The choice the world needs to make is whether this should be an existing national language which is given a new job to do or a new language designed specifically for the purpose. For a question of such immense proportion, it is worth investing in a bit of thinking about the thinking called for. As Edward de Bono observed: Most bad thinking is not failure of logic, but of breadth. So, pause to consider “who has a choice?” and “how does, and should, the world make choices?” There are many who believe that the world has already ‘decided’ that the international lingua franca should be (or will be) English. English is favored as the priority language for people to learn if they want to be effective on the international stage. There is no doubt that this situation is a consequence of US political and cultural power in the 20th century, and before this the imperial power of the UK in the 19th century. But is that the model of decision-making our spaceship Earth should use? Most citizens of wealthy English-speaking countries pay taxes for the common good, support worthy causes, at least occasionally, and, at least nominally, subscribe to the belief that it is right to aid the disadvantaged. Perhaps they can, and will, see that this global decision should not be claimed by commercial interests, or by the exercise of inherited privilege but by a more equitable consideration of the consequences to all stake-holders. If they do they may recognize that this question impacts on every single person in the world, and even future persons not yet born. Taking this into account, the proportion of the current and future Earthlings who already speak English goes from being a minority, to being a tiny fraction of the total stakeholders. The significant statistic becomes the difference in learning time, for English and the alternative, for the vast majority who have neither. English is a notoriously difficult language to learn and most people who try to learn it fail. English is relatively so difficult that it will only ever be an elite language , just as it remains an elite language in India after more than 100 years of language instruction in Indian Schools. The recent market penetration of English has been huge. However will this (and should this) continue as India and China emerge as powerful nations in the 21st century, and an integrated Europe and resurgent Russia regain some of their former influence? It is not sensible to make choices about global language policy to reflect temporary political power realities. Instead it should be based on more rational criteria such as ease and cost of learning, and whether any cultural imperialism would accompany its widespread use. Esperanto has been a living language for about a hundred years since it was designed as an international language that would promote the development of internationalist values. Ludovic Zamenhof spoke twelve languages and combined the most useful elements of each to design a politically neutral language of remarkable economy and flexibility. The American linguist Mario Pei says, of Esperanto, ‘it is an artificial language just as a motor vehicle is an artificial horse’. Esperanto has a mixture of linguistic roots derived from Romantic, Germanic and Slavic languages so it will be widely accepted as a trans-European language. Some of its strongest adherents are Esperanto clubs in Poland, Hungary and Bulgaria, so the accession of eastern European countries into the EC will improve its visibility across Europe. Interestingly, China and the Republic of Korea have strong Esperanto movements and these cultures find Esperanto very easy to learn. Most people can use it effectively after studying it for six months to a year. Many people involved in languages perceive Esperanto either as a threat to national linguistic cultures or as a language of no culture. In fact it is a language for a now emerging planetary culture; Zamenhof was a visionary a hundred years ahead of his time. Esperanto has survived through the intolerant and culturally imperialistic modernist era intact and can be now looked at afresh as a possible lingua franca for the emerging 21st century global society. Esperanto does not threaten any tribal culture as would English or another national language as an international lingua franca. Esperanto solves in a practical, low cost and culturally non-threatening way the problem of international or universal communication. In late 2003 a meeting in the EU considered the possible role which Esperanto might play in the future of Europe. It is possible that in the not too distant future Esperanto will be added to the official languages of the European Parliament. Imagine the UN General Assembly on the 1st September 2014 making a collective decision to adopt a global lingua franca and to commence its world wide use 10 years later after that date and after the implementation of a 10 program After 1st September 2024 all international conferences would be held in this language, as is the case with the World Esperanto Congress today- with thousands of participants from all continents and with no expensive translators in sight! Each cultural group would discuss things in its own language, but when they come together with other cultural groups they would use a language which is both everybody’s and nobody’s language. It would be a little like monetary union in the EU but on a much grander scale.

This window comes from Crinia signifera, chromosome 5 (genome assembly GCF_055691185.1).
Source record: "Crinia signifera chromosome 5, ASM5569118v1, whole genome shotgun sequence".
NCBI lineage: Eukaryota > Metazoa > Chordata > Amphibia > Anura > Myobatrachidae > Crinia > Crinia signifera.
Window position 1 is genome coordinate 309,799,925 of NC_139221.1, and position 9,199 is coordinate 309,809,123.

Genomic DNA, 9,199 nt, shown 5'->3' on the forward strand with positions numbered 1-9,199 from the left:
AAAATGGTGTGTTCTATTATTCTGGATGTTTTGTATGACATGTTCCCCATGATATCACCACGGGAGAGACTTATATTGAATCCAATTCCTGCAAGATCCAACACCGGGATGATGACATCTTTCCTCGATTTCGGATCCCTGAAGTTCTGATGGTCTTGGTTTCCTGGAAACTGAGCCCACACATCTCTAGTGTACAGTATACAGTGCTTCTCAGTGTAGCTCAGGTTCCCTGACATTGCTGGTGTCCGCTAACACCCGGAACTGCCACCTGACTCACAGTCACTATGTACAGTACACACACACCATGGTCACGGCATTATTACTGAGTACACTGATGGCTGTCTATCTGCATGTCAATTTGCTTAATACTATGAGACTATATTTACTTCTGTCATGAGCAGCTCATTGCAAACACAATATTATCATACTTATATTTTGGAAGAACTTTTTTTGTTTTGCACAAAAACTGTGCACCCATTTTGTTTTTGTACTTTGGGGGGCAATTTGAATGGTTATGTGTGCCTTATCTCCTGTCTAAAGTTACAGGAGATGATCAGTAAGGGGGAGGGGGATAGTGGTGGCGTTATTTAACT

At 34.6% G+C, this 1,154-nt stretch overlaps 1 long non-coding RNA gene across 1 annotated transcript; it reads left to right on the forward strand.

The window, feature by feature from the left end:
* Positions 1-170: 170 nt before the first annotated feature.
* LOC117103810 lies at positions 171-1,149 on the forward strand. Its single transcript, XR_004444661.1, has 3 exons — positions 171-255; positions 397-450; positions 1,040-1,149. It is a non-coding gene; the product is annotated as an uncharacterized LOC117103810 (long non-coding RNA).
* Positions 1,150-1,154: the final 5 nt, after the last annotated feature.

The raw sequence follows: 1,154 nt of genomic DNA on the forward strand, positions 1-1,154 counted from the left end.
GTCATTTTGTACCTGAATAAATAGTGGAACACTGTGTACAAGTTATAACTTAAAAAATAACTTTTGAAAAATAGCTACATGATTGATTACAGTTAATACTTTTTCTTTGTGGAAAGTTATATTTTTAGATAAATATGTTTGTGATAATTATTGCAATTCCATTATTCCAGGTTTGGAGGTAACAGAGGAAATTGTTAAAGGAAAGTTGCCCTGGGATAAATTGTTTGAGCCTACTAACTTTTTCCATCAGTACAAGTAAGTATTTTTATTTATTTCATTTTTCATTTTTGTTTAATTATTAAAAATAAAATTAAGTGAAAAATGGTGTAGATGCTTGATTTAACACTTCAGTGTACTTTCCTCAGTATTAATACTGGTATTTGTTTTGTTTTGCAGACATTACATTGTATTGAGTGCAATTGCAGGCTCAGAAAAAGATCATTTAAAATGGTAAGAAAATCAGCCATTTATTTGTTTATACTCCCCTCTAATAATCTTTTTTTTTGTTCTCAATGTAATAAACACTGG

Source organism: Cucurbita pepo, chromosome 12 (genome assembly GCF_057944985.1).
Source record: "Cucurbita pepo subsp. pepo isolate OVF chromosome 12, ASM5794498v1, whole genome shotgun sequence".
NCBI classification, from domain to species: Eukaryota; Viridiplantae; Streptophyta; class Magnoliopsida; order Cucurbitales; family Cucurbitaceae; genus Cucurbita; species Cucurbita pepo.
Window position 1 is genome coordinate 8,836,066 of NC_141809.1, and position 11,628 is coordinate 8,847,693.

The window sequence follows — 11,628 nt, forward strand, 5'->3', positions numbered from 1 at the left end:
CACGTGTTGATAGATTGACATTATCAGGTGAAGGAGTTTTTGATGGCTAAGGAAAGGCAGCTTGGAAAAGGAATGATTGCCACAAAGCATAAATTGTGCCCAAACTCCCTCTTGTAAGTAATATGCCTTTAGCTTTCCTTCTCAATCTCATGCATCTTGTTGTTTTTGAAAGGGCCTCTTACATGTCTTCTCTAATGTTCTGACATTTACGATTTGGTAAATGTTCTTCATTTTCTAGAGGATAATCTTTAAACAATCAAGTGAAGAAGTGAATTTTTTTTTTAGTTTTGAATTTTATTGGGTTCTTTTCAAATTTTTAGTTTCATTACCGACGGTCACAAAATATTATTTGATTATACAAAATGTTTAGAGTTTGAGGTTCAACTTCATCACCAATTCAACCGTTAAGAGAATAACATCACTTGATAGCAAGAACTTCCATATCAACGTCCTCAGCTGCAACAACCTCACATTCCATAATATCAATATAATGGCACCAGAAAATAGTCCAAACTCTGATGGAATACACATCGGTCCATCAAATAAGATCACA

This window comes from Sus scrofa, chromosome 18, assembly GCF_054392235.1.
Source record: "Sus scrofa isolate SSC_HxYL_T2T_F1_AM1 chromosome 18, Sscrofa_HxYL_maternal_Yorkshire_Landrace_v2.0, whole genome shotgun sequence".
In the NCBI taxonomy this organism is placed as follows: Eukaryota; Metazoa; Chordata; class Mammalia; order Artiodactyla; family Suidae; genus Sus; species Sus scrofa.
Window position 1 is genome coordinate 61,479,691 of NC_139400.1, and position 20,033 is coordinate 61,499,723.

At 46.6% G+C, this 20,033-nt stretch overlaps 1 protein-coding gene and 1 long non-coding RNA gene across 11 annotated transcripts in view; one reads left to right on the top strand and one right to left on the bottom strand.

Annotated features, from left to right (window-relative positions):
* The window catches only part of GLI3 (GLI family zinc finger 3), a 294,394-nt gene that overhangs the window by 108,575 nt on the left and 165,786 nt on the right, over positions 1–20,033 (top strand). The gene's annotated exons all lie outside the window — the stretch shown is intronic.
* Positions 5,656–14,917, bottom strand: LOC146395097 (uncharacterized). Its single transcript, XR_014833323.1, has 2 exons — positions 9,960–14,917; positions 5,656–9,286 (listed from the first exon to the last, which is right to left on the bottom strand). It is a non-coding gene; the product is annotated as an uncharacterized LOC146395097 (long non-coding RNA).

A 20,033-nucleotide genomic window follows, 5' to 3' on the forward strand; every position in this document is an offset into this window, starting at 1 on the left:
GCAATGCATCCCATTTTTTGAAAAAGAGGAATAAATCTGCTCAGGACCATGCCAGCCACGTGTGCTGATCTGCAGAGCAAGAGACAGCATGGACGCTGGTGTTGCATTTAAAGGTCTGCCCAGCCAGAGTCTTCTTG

Future Taking/ Future Making

When the state of Israel was established, Hebrew was chosen as the language of the new state, and it is now at the centre of Jewish culture there. At that time Hebrew was a language spoken fluently by very few Jews even though almost all of them knew some Hebrew. All immigrants arriving in Israel were required to become fully fluent in Hebrew so that they could participate effectively in Israeli society, and through this all were put on an equal footing. Had one of the other national languages spoken by these immigrants been chosen instead, some migrants would have been advantaged against all the rest. The choice to use Hebrew and to require all would-be Israeli citizens to learn it was an act which consolidated their nation building and created an astonishingly cohesive society in Israel within a generation, because it de-emphasized difference and emphasized unity and cohesiveness. The world now faces a choice similar to that made by the founders of the state of Israel. If Esperanto was everyone’s second language we would be better off because we would be placing everybody on an equal footing, avoiding any cultural imperialism, and so enhancing global cohesiveness. It would not have been hard to find opponents to the introduction of Hebrew in Israel, to find those who said it was too hard, not their problem, something that would solve itself. Nevertheless, some people found the resolve to make a future. We could do that too.